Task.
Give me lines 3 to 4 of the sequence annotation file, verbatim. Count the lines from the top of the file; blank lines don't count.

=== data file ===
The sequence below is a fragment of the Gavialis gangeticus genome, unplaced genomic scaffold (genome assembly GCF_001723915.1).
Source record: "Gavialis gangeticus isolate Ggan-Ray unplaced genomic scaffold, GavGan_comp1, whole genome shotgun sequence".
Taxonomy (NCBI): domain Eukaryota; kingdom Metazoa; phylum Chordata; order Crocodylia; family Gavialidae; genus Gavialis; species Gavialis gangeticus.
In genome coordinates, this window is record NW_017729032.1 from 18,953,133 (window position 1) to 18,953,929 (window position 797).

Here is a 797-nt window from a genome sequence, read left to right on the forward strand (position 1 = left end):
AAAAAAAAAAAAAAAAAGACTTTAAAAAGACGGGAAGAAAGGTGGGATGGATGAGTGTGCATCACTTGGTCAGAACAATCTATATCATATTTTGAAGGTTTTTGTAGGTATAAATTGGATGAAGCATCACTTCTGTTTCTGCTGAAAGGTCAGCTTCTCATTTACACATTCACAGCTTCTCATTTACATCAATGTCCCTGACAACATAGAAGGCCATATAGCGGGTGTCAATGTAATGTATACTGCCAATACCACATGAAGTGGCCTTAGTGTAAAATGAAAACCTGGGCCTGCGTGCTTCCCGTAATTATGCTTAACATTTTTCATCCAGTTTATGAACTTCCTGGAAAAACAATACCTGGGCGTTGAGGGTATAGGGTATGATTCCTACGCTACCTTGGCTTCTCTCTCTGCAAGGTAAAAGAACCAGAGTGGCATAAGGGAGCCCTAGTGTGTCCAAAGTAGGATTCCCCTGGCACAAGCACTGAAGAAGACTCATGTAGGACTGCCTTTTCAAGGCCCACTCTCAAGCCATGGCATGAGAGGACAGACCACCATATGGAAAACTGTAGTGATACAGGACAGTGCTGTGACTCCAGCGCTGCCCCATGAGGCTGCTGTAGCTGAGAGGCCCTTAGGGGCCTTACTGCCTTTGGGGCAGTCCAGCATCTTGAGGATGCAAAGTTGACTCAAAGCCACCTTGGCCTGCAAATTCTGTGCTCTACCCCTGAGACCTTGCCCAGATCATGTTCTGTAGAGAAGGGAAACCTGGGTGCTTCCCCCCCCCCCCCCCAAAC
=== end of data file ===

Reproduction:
Taxonomy (NCBI): domain Eukaryota; kingdom Metazoa; phylum Chordata; order Crocodylia; family Gavialidae; genus Gavialis; species Gavialis gangeticus.
In genome coordinates, this window is record NW_017729032.1 from 18,953,133 (window position 1) to 18,953,929 (window position 797).